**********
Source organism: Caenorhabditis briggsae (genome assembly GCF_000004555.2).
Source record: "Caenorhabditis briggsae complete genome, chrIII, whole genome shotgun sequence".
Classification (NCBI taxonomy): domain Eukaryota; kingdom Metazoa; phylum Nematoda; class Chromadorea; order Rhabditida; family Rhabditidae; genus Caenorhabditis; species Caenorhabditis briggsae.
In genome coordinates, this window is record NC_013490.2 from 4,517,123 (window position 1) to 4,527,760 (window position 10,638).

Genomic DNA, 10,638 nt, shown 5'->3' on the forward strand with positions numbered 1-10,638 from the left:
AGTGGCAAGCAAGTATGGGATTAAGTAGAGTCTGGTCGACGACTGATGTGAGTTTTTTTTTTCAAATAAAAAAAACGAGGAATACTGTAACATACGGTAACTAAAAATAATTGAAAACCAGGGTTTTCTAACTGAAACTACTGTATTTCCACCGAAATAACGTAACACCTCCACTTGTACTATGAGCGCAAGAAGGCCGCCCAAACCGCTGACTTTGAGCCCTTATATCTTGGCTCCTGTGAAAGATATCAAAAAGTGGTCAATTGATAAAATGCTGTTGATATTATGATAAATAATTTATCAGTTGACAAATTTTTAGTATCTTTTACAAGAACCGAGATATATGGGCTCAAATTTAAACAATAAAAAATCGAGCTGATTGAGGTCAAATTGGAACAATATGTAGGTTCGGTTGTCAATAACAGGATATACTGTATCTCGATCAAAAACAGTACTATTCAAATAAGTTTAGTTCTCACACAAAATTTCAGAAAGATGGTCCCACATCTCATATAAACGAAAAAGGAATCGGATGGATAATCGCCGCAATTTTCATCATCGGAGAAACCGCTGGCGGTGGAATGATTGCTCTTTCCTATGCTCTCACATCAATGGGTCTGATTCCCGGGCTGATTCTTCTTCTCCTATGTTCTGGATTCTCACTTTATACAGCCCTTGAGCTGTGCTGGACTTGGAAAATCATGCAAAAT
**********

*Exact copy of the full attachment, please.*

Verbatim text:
Source organism: Caenorhabditis briggsae (genome assembly GCF_000004555.2).
Source record: "Caenorhabditis briggsae complete genome, chrIII, whole genome shotgun sequence".
Classification (NCBI taxonomy): domain Eukaryota; kingdom Metazoa; phylum Nematoda; class Chromadorea; order Rhabditida; family Rhabditidae; genus Caenorhabditis; species Caenorhabditis briggsae.
In genome coordinates, this window is record NC_013490.2 from 4,517,123 (window position 1) to 4,527,760 (window position 10,638).

Genomic DNA, 10,638 nt, shown 5'->3' on the forward strand with positions numbered 1-10,638 from the left:
AGTGGCAAGCAAGTATGGGATTAAGTAGAGTCTGGTCGACGACTGATGTGAGTTTTTTTTTTCAAATAAAAAAAACGAGGAATACTGTAACATACGGTAACTAAAAATAATTGAAAACCAGGGTTTTCTAACTGAAACTACTGTATTTCCACCGAAATAACGTAACACCTCCACTTGTACTATGAGCGCAAGAAGGCCGCCCAAACCGCTGACTTTGAGCCCTTATATCTTGGCTCCTGTGAAAGATATCAAAAAGTGGTCAATTGATAAAATGCTGTTGATATTATGATAAATAATTTATCAGTTGACAAATTTTTAGTATCTTTTACAAGAACCGAGATATATGGGCTCAAATTTAAACAATAAAAAATCGAGCTGATTGAGGTCAAATTGGAACAATATGTAGGTTCGGTTGTCAATAACAGGATATACTGTATCTCGATCAAAAACAGTACTATTCAAATAAGTTTAGTTCTCACACAAAATTTCAGAAAGATGGTCCCACATCTCATATAAACGAAAAAGGAATCGGATGGATAATCGCCGCAATTTTCATCATCGGAGAAACCGCTGGCGGTGGAATGATTGCTCTTTCCTATGCTCTCACATCAATGGGTCTGATTCCCGGGCTGATTCTTCTTCTCCTATGTTCTGGATTCTCACTTTATACAGCCCTTGAGCTGTGCTGGACTTGGAAAATCATGCAAAAT